• PG&E pipe ruptures, causing I-280 landslide (SF Chronicle)

    A Pacific Gas and Electric Co. natural gas pipeline ruptured Sunday afternoon during a high-pressure water test that ripped a hole in a Peninsula hillside, sending a deluge of mud and rocks onto Interstate 280 and partially closing the freeway for four hours.

  • CSU faculty members plan brief walkouts over pay (SF Chronicle)

    California State University faculty will echo the Occupy movement today and Tuesday as professors and lecturers walk out of class – for a couple of hours, anyway – to vent frustration with the “1 percent” running the university. (Note: The California Faculty Association says different schools will participate in the walk-out on either Tuesday and Wednesday, not today.)

  • Nearly 80% of Chinatown mail-in ballots in already (Matier & Ross, SF Chronicle)

    …It appears that the race for mayor has come down to the last couple of days, with traditionally liberal and progressive voters making up their minds at the last minute – or perhaps sitting it out. An analysis by Redistricting Partners, a Sacramento political consulting firm, found that as of last week, 79 percent of expected mail-in voters in Chinatown had turned in their ballots – 32 percentage points above the citywide average return at this time during two earlier election cycles.

  • Chinatown Politics: Behind the Curtain (Bay Citizen)

    …In many ways, the mayor’s race has pulled back the curtain on how Chinese politics is played in San Francisco, revealing the infighting, bitter rivalries — some dating back to China — and a tradition of patronage and guanxi, or strategic relationships.

  • Marin voters face 81 candidates seeking 50 seats in 24 contests Tuesday (Marin Independent Journal)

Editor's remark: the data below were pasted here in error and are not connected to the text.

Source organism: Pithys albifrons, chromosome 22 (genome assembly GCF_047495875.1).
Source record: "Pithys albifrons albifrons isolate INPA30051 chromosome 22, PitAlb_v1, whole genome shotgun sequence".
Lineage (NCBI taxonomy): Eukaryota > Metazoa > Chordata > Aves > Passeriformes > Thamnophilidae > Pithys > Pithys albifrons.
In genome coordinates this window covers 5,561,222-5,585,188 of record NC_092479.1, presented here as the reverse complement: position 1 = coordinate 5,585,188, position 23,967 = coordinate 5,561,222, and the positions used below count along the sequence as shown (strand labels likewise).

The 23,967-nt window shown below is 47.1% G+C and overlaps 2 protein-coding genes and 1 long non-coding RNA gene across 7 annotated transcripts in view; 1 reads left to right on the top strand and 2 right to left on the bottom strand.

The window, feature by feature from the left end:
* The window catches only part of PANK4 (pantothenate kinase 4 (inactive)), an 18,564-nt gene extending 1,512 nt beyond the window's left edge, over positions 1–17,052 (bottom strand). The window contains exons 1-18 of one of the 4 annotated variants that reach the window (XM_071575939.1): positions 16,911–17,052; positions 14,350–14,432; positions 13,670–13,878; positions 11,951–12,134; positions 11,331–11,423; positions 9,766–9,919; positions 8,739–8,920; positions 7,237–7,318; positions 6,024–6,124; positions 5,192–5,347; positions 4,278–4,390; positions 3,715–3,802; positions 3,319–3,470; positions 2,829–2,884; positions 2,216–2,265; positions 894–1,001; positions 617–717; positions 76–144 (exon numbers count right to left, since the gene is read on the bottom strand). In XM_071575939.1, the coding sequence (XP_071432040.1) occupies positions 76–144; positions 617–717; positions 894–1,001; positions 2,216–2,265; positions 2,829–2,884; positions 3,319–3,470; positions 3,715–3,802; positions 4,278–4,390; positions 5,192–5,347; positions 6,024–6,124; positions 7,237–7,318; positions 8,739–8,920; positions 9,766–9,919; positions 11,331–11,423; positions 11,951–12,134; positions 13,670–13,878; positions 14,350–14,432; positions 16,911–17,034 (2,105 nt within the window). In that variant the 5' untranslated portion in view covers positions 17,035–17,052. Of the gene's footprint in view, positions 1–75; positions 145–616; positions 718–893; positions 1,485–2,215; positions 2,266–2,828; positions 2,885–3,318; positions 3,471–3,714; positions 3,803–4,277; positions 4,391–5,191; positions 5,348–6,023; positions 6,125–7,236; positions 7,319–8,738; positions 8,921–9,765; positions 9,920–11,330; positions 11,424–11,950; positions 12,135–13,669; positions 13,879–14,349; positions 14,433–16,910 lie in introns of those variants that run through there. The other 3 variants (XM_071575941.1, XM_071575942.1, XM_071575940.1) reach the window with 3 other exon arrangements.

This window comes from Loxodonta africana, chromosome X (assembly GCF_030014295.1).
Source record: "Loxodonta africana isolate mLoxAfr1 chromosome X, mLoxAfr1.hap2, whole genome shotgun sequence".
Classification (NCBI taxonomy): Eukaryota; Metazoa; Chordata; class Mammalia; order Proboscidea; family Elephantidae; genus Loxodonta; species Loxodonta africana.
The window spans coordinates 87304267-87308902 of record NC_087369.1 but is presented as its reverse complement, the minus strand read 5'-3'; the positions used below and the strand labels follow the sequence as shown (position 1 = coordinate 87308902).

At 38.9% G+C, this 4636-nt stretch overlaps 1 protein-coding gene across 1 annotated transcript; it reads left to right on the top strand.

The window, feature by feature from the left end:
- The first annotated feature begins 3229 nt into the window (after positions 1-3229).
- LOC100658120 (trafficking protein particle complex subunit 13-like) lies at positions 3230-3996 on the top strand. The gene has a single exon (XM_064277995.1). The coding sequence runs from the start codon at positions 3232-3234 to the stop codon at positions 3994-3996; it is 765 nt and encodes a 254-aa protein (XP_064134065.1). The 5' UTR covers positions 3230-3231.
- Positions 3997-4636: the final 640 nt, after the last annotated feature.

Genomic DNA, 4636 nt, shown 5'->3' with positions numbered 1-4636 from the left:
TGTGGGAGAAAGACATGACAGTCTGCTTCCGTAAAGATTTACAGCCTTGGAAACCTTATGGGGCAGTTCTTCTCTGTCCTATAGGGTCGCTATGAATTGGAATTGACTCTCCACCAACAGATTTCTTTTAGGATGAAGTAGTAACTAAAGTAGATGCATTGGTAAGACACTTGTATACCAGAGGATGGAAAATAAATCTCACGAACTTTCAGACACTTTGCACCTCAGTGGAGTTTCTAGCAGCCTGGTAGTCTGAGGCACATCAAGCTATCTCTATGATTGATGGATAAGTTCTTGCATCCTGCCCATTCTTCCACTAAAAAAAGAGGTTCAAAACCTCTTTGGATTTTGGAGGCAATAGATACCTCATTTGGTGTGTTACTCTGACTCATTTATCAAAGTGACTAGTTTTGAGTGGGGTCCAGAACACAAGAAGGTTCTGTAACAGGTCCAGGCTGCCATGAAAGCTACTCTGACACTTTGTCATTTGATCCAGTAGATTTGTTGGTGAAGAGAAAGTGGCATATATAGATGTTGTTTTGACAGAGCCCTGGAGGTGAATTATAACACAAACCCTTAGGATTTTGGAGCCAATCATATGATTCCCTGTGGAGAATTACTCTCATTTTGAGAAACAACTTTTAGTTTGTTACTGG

Spirited election contests for city, school and special district posts end Tuesday as voters weigh in on races ranging from San Rafael mayor and Novato council member to College of Marin and Mill Valley schools trustees.

  • Occupy Oakland quiet as weather cools (Oakland Tribune)

    Four days after its largest organized effort to date, the Occupy Oakland camp was quiet Sunday as the weather turned to a bitter chill. Police said they expect the downtown camp will become less active as the weather gets colder and rainier, potentially driving campers to seek indoor shelter. After warm, sunny weather treated 7,000 protesters at Wednesday’s general strike to an energizing day, Bay Area weather quickly turned wintery, with light rain and temperatures dropping to the mid-40s.

  • California Supreme Court tackles workplace break rules (SJ Mercury News)

    For at least eight years, Santana Alvarado worked as a dishwasher and cook at a Chili’s Restaurant in Concord, typically showing up for the job each day around 7 a.m. But, based on his sworn testimony in an ongoing legal battle, Alvarado had trouble getting his bosses to even give him a break to eat. And when he and his co-workers did manage time off the clock to grab a meal, he recalled, “we were forced to eat in a storage room.” Now, Alvarado is one of five lead plaintiffs in a major legal showdown over employee meal and rest breaks that has reached the California Supreme Court.

  • San Jose faces December decision on pensions (SJ Mercury News)

    The city of San Jose and its employee unions seem headed for a December showdown after months of talks produced no agreement on a pension reform measure that Mayor Chuck Reed wants to put before voters to deflate ballooning retirement costs.

  • San Jose: Some living in Santee neighborhood allege security guards roughing up residents (SJ Mercury News)

    Almost 15 years after a San Jose neighborhood was so afflicted by street gangs that a judge ordered landlords to hire their own private security force, some residents say it’s the court-mandated armed guards who are a threat. Five teens, several adults who live in the Santee area and a gang suppression worker told this newspaper that guards from Concord-based Admiral Security have harassed and assaulted them.

  • Expanded San Francisco bag ban would also involve fees (SF Examiner)

    …Under new proposed legislation, all bags from all retail operations in The City would cost an extra dime each, and 25 cents by mid-2014. Supervisor Ross Mirkarimi, the legislation’s sponsor, wants all stores to fall in line with the existing ban on noncompostable plastic bags, currently applied only to big grocery stores and chain pharmacies.

  • Kelly Slater takes top spot in surf tour (SF Examiner)

    Kelly Slater, known to many as the King of Surfing, won his 11th world title Sunday in San Francisco, four days after he was prematurely granted the honor due to a miscalculation of points.

A.M. Splash: PG&E Pipe Ruptures; CSU Faculty Plans Brief Walkout; Chinatown Politics 7 November,2011Jon Brooks

Sponsored by

Become a KQED sponsor